But it’s more about getting the storage. And, you know, yes, I think Apple storage is expensive, just like most folks do. But, when something’s costing me about $23 a month and now Apple’s raising the price a couple of dollars to $25, I think it is approximately.
You know, that’s what you do. You raise the price of something else to try and offset where you’re seeing a bit of a dip, a bit of a flattening of the curve. Right. And I think that that’s what’s happening with iPhones.
Apple’s got to keep the investors happy, and I get that. So they have got to keep boosting those profits.
One way to do that is to raise the price of services.
And I have two opinions on that, one from a business perspective. Yeah, you have to do that right.
Everything gets more expensive over time. It’s just the way it is, unfortunately. You know, on the flip side, if I’m paying approximately twenty-three dollars for something and I need that service and value that service, I’ll be honest.
It’s not going to bother me greatly to pay twenty-five dollars. Right. I’m not going to suddenly say, ” Hey, I thought this was a fantastic service for twenty-three dollars, but I think you’re asking too much to make me pay twenty-five. ”
I mean, it’s just not going to happen. I get it. It’ll happen for some folks, but you were probably looking for ways to stop paying that anyway.
In my opinion, the price change is not that bad.
I’m OK with it because I greatly value those services.
Now, something else that I’ve been thinking about recently, too, is Xcode Cloud.
I am still not using it, and although many people I know have played with it, they’re not using it either.
If memory serves, I think the free tier plan will be expiring sometime soon.
I forget the specific date, but I wonder if they will extend that.
I would love to know if Xcode Cloud as a service is going as well as Apple hoped or better.
Or maybe it’s not going great, and they look at it and go, you know what, we need to keep incentivizing people to try it out.
It will be interesting to see. I haven’t used it enough to know whether it’s worth paying for.
If I were a big production house, it probably is. But the problem is you can go to so many other excellent services.
Bitrise is a very well-known competitor to Xcode Cloud.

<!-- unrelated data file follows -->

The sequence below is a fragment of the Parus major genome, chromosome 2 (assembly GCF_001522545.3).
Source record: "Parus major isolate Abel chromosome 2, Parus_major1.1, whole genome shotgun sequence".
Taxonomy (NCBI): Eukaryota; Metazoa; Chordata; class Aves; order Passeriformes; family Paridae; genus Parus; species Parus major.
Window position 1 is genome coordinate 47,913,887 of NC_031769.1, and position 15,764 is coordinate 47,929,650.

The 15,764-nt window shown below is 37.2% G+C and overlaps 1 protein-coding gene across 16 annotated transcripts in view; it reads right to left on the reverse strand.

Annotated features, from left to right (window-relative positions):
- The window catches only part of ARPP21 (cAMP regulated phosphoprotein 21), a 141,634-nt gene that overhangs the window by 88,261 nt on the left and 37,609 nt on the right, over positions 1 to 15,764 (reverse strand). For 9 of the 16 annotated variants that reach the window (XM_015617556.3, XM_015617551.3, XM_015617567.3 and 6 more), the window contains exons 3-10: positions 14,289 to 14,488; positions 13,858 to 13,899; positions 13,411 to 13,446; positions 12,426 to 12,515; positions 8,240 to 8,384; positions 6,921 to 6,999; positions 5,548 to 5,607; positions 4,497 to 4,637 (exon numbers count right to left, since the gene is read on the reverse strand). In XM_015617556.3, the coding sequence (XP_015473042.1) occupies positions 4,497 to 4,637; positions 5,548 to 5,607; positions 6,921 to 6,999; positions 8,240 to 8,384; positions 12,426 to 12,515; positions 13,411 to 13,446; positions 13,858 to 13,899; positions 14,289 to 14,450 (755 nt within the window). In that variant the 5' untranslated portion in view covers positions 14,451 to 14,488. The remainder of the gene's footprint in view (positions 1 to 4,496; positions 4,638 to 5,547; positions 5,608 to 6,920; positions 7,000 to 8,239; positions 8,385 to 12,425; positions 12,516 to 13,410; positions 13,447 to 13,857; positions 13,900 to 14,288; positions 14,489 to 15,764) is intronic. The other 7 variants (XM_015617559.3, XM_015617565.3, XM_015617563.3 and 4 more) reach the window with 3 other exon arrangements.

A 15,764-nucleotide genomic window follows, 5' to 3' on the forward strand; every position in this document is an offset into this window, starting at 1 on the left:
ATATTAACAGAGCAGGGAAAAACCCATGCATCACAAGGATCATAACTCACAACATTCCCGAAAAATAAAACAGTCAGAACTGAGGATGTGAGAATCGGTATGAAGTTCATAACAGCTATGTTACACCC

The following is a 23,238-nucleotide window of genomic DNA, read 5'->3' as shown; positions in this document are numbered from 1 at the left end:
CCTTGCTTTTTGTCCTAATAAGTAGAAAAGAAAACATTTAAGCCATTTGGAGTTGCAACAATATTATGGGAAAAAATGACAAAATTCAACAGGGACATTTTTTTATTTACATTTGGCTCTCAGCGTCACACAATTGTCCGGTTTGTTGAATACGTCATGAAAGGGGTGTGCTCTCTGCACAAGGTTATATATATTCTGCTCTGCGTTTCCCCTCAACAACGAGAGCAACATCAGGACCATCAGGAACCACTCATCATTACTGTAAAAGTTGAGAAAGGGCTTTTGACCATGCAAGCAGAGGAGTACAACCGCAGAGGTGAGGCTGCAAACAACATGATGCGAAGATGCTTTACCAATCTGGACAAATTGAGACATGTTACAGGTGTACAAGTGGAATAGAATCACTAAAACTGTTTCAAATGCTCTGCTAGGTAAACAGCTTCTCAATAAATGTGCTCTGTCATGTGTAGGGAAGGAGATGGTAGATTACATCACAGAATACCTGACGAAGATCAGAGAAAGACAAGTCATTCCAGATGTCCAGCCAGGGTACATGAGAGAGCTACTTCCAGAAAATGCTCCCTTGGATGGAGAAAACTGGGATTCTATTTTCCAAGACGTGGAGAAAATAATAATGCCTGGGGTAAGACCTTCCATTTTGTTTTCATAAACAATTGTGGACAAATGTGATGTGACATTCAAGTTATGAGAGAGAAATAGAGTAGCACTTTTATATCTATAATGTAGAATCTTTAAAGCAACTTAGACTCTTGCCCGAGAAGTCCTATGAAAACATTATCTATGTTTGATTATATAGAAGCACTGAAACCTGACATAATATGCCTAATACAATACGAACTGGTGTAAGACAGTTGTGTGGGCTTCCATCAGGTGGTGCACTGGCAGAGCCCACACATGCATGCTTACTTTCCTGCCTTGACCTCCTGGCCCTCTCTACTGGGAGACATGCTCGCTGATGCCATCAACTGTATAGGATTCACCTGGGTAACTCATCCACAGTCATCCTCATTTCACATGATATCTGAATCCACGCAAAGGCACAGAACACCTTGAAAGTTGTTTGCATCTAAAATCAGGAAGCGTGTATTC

Sometimes, when you look at these things, you realize that this third-party service is the financially better option.
There are other options out there. And many folks I know are also taking their old Macs and then using them as build machines or servers or both. And that’s another option right there, right?
If you are in a situation where you’re not allowed to let that source code wander out to a third-party service for whatever reason. That’s another option.
Find an old Mac you may have somewhere, turn it into your build machine, put it in a nicely ventilated closet, and forget about it.
Of course, eventually, you will hit the problem that it won’t be able to run the latest Xcode because, more and more, it needs the latest OS, and it’s all part of a conspiracy theory.
I’m just kidding. Or am I? Anyway, eventually, you won’t be able to upgrade that Mac, but if you’ve got an M chip, it’ll probably keep you going for a while.
That’s something else I might talk about there.
I also want to talk about tools I have used the past week.
I’ve been embracing AI a bit more, and I’ll put some links in the show notes.
It’s a fantastic tool, and I’ll sort of dangle the carrot here, as it were. I’m going to be talking to some folks soon, very soon, about some of these tools.
But Developer Duck is the name of the app. And I’ll put a link in the show notes.
And it works. It integrates nicely with Xcode. And I have been playing around with it for refactoring my code, just making my terrible code better.
Also, the surprising function that works well is that I can select some of my code and have it, say, document this for me.
It then goes away and analyzes it. It uses chat GPT. There is a free version and a paid version.
You know, as I always say, support your developers, right? Support your toolmakers.
The free version uses chat GPT 3.5, I believe, and the paid one uses four or whatever the latest version is.
But I’ve been using the free version to evaluate it for purposes of the podcast.
I will go all in on this because it does a beautiful job of documenting code.
I’m genuinely shocked at how good it is. It also does an excellent job of reformatting and generating my code.
I was playing around on the live stream the other day. You can find the live streams at compileswift.com/livestream or twitch.tv/compileswift.